Insects and other foods the trout should be eating:
1.    BWOs (Little and Eastern BWOs)
2.    Little Yellow Quills
3.    Little Yellow Stoneflies
4.    Slate Drakes
5.    Needle Stoneflies
6.    Mahogany Duns

Most available/ Other types of food:
7.    Sculpin, Minnows (Streamers)
8.    Craneflies
9.    Beetles
10.  Grasshoppers
11.  Ants

Midges - In The Smokies?
I've written about my first successful encounters fishing midges several times. Memory of the
details of our first trip to fish the San Juan River in New Mexico, my first really successful trip at
catching trout on midges, is still very vivid.  I won't bore you with the details of that trip again, or the
three others we made to the San Juan River New Mexico where we fished imitations of midges
exclusively, but assuming I don't encounter a dementia problem at some point in time, I'm sure the
details of each of those four trips will always stand out in my memory.

After very little success during the first day on our first trip there, a kind gentleman took a lot of his
fishing time helping us, gave us some flies, and showed us how to rig and present them. I will
forever be grateful to him, even though I don't remember his name. The second day I managed to
catch several trout, including two wild brown trout both well over twenty inches (one was 26 inches)
on flies so small a 5X tippet wouldn't go through the eye of the hook. We stayed there for a
week and caught large trout on midges ever day. We have had about the same success every time
we returned.

During that time span of a few years (between those trips), we fished imitations of midges at many
other locations across the country and in all types of streams. Prior to that first trip, the only place
we had ever fished midges was on the Clinch River tailwater. We only managed a very few stocked
rainbows (maybe three of four) during a couple of trips there. At that time, that was the full extent
of our midge fishing experience.

After that first San Juan trip, fishing midge imitations often at other times and places, we were  
probably just about as successful as we were using any other method of fishing or any other
imitations of insects. Of course, like anything, they didn't always work so well. We were even able
to catch trout in many of the very difficult to fish Pennsylvania spring creeks that prior to that,
always gave us trouble. Getting to the important point here, although we had never (and still
haven't) seen or even heard of anyone using them in the small streams of the Smokies, our first
attempt to fish them one cold winter day proved they were also very effective in the Smokies. We
have successfully fished them in the Smokies many times since at various times of the year. We
also examined lots of kick net samples of the midges from the streams of the Smokies, which by the
way, are quite different from those of the tailwaters and spring creeks. Not only have we usually
been able to catch a few trout on midges in the Smokies, we have been able to do it on very cold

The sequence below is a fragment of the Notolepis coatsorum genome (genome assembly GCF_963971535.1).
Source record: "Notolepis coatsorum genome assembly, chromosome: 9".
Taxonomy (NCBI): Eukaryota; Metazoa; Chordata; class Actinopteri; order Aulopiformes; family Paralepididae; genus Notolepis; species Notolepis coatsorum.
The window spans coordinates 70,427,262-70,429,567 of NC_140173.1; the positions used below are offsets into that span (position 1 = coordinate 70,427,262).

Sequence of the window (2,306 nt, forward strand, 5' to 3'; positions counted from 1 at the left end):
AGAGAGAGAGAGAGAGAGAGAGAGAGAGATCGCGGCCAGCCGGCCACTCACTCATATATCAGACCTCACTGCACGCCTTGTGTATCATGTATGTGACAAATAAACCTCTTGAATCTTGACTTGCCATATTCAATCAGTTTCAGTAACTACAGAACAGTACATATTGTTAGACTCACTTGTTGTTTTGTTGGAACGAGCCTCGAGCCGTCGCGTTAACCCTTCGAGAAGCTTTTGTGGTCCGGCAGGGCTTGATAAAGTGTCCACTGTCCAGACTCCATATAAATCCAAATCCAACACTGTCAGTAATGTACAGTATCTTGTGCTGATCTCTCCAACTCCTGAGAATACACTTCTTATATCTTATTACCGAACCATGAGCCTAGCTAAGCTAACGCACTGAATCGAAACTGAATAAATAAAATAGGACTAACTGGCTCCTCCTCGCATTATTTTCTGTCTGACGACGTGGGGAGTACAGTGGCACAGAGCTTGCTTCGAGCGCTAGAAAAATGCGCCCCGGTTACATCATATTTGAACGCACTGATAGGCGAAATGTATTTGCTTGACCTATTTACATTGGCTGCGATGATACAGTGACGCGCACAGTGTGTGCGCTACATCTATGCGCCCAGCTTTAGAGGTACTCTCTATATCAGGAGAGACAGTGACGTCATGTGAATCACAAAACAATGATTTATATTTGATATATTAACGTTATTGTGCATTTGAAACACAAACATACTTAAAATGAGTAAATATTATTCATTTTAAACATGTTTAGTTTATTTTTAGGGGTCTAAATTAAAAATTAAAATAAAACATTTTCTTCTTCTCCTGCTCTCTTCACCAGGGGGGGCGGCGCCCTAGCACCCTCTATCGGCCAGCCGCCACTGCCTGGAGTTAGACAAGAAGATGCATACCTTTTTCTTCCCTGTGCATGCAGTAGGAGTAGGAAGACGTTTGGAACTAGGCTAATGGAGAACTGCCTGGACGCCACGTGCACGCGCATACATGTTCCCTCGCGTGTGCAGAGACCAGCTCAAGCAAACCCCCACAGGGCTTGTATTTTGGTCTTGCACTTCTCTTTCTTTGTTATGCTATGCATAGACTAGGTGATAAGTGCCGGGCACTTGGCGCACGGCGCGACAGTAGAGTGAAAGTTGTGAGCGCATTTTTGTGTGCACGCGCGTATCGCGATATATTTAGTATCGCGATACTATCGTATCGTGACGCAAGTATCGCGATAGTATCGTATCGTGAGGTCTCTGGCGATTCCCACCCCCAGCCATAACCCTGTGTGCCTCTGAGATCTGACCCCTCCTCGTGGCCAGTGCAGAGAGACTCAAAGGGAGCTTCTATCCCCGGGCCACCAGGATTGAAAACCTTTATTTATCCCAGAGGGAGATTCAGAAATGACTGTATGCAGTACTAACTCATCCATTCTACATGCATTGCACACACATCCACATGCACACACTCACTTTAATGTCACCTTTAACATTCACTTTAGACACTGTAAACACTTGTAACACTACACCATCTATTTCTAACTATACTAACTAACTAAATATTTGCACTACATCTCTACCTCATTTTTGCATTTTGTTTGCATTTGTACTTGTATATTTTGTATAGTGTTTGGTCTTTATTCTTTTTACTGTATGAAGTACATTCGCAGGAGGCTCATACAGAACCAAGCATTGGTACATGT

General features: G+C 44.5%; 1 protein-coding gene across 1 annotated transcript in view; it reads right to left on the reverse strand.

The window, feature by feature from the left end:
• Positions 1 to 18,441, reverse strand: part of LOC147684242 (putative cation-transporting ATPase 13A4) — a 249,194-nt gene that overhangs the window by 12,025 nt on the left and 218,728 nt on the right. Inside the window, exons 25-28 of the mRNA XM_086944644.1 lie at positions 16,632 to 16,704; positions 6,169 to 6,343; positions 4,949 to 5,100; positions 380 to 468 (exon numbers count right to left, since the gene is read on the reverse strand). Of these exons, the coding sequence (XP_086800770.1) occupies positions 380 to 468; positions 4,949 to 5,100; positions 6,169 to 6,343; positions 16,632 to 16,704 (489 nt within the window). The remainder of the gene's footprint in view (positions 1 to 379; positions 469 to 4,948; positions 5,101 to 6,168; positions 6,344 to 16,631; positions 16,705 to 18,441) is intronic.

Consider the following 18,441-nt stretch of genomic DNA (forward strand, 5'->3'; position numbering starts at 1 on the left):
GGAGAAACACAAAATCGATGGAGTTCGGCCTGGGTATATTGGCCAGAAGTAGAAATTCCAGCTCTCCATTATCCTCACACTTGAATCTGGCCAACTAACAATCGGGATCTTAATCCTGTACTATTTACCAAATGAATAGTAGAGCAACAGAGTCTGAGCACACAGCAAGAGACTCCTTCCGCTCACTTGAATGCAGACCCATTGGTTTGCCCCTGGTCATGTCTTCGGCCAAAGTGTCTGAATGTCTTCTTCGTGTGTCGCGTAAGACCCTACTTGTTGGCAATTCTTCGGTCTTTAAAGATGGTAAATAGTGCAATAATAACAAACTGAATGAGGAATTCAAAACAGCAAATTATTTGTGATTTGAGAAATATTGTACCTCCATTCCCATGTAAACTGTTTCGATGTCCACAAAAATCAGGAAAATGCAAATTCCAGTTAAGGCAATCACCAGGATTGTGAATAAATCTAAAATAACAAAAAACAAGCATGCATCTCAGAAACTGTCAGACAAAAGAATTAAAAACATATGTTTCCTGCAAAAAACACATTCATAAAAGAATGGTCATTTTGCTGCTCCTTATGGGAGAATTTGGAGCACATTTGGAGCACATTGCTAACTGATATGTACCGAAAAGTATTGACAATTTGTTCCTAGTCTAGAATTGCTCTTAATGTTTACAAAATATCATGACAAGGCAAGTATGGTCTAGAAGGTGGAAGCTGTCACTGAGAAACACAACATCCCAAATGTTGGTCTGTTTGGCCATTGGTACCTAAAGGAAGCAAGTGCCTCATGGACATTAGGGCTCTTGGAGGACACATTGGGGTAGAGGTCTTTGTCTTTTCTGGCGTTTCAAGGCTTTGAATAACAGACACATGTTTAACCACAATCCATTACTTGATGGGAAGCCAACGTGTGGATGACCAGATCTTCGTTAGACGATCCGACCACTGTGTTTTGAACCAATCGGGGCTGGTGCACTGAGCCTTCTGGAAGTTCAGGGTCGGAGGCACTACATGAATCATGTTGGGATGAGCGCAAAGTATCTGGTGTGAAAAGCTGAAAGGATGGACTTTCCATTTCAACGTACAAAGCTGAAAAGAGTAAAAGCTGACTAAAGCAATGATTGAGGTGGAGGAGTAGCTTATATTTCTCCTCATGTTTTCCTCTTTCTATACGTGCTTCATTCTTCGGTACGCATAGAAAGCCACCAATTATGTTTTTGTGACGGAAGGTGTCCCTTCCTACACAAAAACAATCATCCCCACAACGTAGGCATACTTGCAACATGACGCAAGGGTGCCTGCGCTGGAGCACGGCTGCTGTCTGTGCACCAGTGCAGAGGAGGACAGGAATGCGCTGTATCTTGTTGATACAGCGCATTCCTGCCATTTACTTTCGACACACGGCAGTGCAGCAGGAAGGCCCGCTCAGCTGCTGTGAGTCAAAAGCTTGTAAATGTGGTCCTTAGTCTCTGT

days when we may well have been the only anglers fishing the Smokies. We have done it a few
times when the water temperature was in the high thirties and several times when it was in low

Please don't misunderstand my point. I'm not professing that midge imitations are the top flies for
fishing the Smokies. Notice. I haven't even added them to the above list of insects yet. I'm only
pointing out that fish eat midges in the Smokies year-round (there are huge numbers of different
species that hatch year-round) and that you can catch trout on imitations of them if you simply fish
them. I'm also pointing out that they are go to flies when the water is very cold.

During the next few days, I'm going to write about midges and how we go about fishing imitations of
them. I hope the articles will be helpful not only for the streams of the Smokies during cold weather,
but also for fishing midge imitations in the many tailwaters and spring creeks across the country as
well as those near the Smokies.

First of all, the term "midge" doesn't refer to just any small fly pattern. It also doesn't refer to any
tiny, very small aquatic insect. They are members of the huge order of insects known as Diptera.
That big order simply means insects with two wings. The order includes insects such as gnats,
craneflies, mosquitoes, plain house flies, deer flies and many, many other two-winged flies in
addition to midges.

Here's another important point. Although the name "midge" insinuates "small", not all midges are
small. Some of them found in tailwaters and spring creeks are quite large, as much as a half-inch,
even up to as much as an inch long. Large ones are exceptions, however, because most of them
are very, very small.

One more point before returning to midges on Wednesday, is that although they are small, what  
they lack in physical size they well make up for in quantities. I doubt you can find a mud puddle that
doesn't have some midges. Although I have no definite way of knowing, I venture to guess there's
not such a thing as a trout stream that doesn't have a population of midges.

Strategies, coming tomorrow
Copyright 2012 James Marsh